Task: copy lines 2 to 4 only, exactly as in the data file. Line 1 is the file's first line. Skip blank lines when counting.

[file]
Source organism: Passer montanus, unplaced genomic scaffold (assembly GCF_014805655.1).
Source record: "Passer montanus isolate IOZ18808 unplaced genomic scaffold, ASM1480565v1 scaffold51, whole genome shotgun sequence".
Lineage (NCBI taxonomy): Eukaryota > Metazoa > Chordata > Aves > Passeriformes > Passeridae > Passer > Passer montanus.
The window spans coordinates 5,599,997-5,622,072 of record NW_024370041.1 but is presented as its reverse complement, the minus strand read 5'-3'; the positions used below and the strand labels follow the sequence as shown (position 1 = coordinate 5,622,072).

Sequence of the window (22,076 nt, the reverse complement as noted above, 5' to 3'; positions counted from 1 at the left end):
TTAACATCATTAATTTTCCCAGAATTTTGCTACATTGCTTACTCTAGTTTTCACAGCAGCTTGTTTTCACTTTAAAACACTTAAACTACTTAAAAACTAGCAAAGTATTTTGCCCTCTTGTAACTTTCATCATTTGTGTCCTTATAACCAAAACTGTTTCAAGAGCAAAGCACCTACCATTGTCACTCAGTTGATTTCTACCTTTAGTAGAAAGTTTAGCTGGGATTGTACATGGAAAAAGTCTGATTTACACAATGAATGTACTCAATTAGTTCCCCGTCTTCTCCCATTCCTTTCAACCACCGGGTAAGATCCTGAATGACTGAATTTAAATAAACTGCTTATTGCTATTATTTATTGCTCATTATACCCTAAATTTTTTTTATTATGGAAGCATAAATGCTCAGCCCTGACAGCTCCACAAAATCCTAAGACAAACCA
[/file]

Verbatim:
Source record: "Passer montanus isolate IOZ18808 unplaced genomic scaffold, ASM1480565v1 scaffold51, whole genome shotgun sequence".
Lineage (NCBI taxonomy): Eukaryota > Metazoa > Chordata > Aves > Passeriformes > Passeridae > Passer > Passer montanus.
The window spans coordinates 5,599,997-5,622,072 of record NW_024370041.1 but is presented as its reverse complement, the minus strand read 5'-3'; the positions used below and the strand labels follow the sequence as shown (position 1 = coordinate 5,622,072).